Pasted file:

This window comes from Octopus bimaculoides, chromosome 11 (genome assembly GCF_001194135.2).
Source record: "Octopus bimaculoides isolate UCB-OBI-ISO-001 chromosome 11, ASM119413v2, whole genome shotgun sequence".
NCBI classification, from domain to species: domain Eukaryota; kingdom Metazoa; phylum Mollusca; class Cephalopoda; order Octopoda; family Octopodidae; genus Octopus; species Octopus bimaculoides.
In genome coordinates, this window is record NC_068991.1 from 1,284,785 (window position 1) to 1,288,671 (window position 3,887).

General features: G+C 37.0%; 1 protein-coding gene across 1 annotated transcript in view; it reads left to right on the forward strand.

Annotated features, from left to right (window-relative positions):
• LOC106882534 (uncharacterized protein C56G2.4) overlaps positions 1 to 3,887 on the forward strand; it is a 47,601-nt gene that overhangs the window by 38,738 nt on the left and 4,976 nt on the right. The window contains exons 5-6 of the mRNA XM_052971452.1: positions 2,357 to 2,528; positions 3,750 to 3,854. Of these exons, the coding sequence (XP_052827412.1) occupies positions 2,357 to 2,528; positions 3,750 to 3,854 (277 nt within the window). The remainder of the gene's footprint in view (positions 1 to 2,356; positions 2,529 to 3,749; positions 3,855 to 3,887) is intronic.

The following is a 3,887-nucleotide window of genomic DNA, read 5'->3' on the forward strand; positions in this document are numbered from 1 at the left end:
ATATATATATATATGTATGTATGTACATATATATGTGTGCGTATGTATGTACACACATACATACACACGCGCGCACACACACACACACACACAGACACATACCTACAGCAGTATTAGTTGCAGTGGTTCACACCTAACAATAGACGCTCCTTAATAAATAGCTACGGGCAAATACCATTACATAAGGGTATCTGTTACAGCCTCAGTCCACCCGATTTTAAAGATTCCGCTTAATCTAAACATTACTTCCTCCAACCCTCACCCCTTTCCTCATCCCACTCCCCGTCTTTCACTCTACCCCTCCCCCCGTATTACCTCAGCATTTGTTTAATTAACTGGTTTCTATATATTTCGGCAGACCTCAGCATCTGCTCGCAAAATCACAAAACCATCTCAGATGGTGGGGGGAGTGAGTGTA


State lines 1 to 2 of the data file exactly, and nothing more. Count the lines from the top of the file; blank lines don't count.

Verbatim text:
This window comes from Octopus bimaculoides, chromosome 11 (genome assembly GCF_001194135.2).
Source record: "Octopus bimaculoides isolate UCB-OBI-ISO-001 chromosome 11, ASM119413v2, whole genome shotgun sequence".